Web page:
If you are following the news, you probably know that interest rates on Stafford student loans in the US just doubled from 3.4% to 6.8%. Congress was unable to come to an agreement to keep the rates at the same level.
But what does this mean for the typical college student with a student loan? Here are the six key things to realize about these new student loan rates:
1. Not All Student Loans are Affected
The only rates that are changing are on new, federally subsidized Stafford loans. Those types of new loans will indeed see an increase in interest from 3.4% to 6.8%. Rates on any existing subsidized Stafford loans will stay at the old rate. Rates on new and existing unsubsidized loans are locked in at 6.8%. Private loans differ, so if you have private student loan debt, you need to check those rates carefully.
2. The Amount You Pay Each Month Won’t Double
When an interest rate doubles, it sounds really bad, but it is not as awful as you might think. Most of your loan payment goes towards the principal. On a typical 10 year loan, the monthly payment might climb by 15% or so.
3. Many Borrowers Were Not Affected
Only around 20% of undergraduate students leave college with any subsidized Stafford loan debt. The typical size of the loan debt for people with these loans is about $9,000, or about $11,000 for those who earn their bachelor’s degree. Based on this amount of debt, the typical loan payment may increase by about $18 per month, or $24 per month for someone who earned their bachelor’s degree.
4. You Don’t Have To Make Payments Immediately
Many of the new borrowers will not get their loans until the fall of 2013, so they will not see any rate increase until that time, and even in that case, they may not be affected for years. There is not any interest charged when the student is still in school, so the higher payment will not have to be paid until after graduation.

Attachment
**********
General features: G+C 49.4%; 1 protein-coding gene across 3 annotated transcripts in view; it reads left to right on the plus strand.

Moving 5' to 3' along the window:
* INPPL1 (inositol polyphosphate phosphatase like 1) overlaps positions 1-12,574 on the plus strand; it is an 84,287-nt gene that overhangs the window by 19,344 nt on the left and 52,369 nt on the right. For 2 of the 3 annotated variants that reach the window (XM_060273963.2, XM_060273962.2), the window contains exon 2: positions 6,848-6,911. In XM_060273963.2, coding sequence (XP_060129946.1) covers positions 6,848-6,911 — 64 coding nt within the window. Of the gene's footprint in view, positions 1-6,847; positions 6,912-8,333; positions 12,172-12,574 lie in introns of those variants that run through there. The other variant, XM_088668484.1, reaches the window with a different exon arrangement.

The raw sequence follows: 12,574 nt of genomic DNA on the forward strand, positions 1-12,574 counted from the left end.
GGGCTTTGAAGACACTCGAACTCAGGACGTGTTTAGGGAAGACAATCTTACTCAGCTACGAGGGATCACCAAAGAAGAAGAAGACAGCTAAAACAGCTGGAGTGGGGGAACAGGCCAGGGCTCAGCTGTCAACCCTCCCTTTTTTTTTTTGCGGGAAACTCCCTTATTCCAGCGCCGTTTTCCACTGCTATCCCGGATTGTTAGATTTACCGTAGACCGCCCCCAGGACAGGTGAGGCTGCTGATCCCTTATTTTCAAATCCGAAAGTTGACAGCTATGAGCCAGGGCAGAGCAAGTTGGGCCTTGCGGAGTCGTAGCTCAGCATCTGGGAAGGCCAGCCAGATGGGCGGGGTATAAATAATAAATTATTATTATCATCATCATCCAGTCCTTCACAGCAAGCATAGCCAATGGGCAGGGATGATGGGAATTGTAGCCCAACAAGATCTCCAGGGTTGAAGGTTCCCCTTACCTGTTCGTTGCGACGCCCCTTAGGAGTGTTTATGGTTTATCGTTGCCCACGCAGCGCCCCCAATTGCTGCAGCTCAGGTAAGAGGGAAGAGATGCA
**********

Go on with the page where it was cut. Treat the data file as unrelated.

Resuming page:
5. Student Loan Rates Could Drop Back Down
If Congress is able to reach an agreement later this year, the lower interest rate could be made retroactive to July 1, 2013. Some think that the government will lock in the old 3.4% rate retroactively for the next two years, if Congress can reach an agreement. However, any retroactive change would apply only to a loan that has not been actually disbursed by the US government.
6. College Costs are a Bigger Concern
Costs of getting a college education have been increasing faster than inflation for decades. Some believe that one of the reasons for this is that the federal government makes federal loan funds easily available to most state colleges. This, in theory, makes it easier for universities to increase tuition. Regardless of the interest rate on a student loan, if you have a loan principal of tens of thousands of dollars, you may find the payment to be difficult to make even with zero interest. This means that you really should do all you can to minimize the amount of money you borrow to go to college.
If you have a new, federally subsidized Stafford loan, keep the tips above in mind to reduce your stress!
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